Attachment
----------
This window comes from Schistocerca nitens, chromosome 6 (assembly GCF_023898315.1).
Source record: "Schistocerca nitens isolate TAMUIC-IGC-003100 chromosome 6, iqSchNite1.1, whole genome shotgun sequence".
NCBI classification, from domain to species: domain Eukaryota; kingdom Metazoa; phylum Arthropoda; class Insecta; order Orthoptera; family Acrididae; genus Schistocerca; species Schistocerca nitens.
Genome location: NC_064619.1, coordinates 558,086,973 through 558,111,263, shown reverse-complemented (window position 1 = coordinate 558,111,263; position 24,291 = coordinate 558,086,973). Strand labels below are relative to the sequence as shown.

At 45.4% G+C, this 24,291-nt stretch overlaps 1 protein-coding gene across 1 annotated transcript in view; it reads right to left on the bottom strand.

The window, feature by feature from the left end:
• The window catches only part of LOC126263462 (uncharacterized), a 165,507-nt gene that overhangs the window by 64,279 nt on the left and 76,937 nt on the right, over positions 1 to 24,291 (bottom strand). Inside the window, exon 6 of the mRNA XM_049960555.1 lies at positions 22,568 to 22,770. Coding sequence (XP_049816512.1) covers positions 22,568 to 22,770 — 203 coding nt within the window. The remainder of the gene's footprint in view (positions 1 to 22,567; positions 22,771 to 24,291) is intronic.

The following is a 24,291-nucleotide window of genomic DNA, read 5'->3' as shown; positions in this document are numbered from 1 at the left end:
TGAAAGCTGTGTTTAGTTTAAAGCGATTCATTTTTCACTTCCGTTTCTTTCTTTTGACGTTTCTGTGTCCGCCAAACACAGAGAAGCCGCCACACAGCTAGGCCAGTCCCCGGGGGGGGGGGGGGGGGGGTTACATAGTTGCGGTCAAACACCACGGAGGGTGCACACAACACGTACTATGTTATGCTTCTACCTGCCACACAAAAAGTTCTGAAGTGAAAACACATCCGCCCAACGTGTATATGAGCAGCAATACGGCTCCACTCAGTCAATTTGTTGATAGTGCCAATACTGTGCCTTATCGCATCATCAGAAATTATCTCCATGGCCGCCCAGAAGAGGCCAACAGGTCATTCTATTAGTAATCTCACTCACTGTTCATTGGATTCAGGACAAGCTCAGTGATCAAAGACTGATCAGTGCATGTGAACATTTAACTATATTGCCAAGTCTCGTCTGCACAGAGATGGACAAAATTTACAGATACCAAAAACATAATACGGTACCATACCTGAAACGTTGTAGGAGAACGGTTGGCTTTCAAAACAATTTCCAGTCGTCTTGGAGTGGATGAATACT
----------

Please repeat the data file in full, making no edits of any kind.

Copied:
This window comes from Schistocerca nitens, chromosome 6 (assembly GCF_023898315.1).
Source record: "Schistocerca nitens isolate TAMUIC-IGC-003100 chromosome 6, iqSchNite1.1, whole genome shotgun sequence".
NCBI classification, from domain to species: domain Eukaryota; kingdom Metazoa; phylum Arthropoda; class Insecta; order Orthoptera; family Acrididae; genus Schistocerca; species Schistocerca nitens.
Genome location: NC_064619.1, coordinates 558,086,973 through 558,111,263, shown reverse-complemented (window position 1 = coordinate 558,111,263; position 24,291 = coordinate 558,086,973). Strand labels below are relative to the sequence as shown.

At 45.4% G+C, this 24,291-nt stretch overlaps 1 protein-coding gene across 1 annotated transcript in view; it reads right to left on the bottom strand.

The window, feature by feature from the left end:
• The window catches only part of LOC126263462 (uncharacterized), a 165,507-nt gene that overhangs the window by 64,279 nt on the left and 76,937 nt on the right, over positions 1 to 24,291 (bottom strand). Inside the window, exon 6 of the mRNA XM_049960555.1 lies at positions 22,568 to 22,770. Coding sequence (XP_049816512.1) covers positions 22,568 to 22,770 — 203 coding nt within the window. The remainder of the gene's footprint in view (positions 1 to 22,567; positions 22,771 to 24,291) is intronic.

The following is a 24,291-nucleotide window of genomic DNA, read 5'->3' as shown; positions in this document are numbered from 1 at the left end:
TGAAAGCTGTGTTTAGTTTAAAGCGATTCATTTTTCACTTCCGTTTCTTTCTTTTGACGTTTCTGTGTCCGCCAAACACAGAGAAGCCGCCACACAGCTAGGCCAGTCCCCGGGGGGGGGGGGGGGGGGGTTACATAGTTGCGGTCAAACACCACGGAGGGTGCACACAACACGTACTATGTTATGCTTCTACCTGCCACACAAAAAGTTCTGAAGTGAAAACACATCCGCCCAACGTGTATATGAGCAGCAATACGGCTCCACTCAGTCAATTTGTTGATAGTGCCAATACTGTGCCTTATCGCATCATCAGAAATTATCTCCATGGCCGCCCAGAAGAGGCCAACAGGTCATTCTATTAGTAATCTCACTCACTGTTCATTGGATTCAGGACAAGCTCAGTGATCAAAGACTGATCAGTGCATGTGAACATTTAACTATATTGCCAAGTCTCGTCTGCACAGAGATGGACAAAATTTACAGATACCAAAAACATAATACGGTACCATACCTGAAACGTTGTAGGAGAACGGTTGGCTTTCAAAACAATTTCCAGTCGTCTTGGAGTGGATGAATACT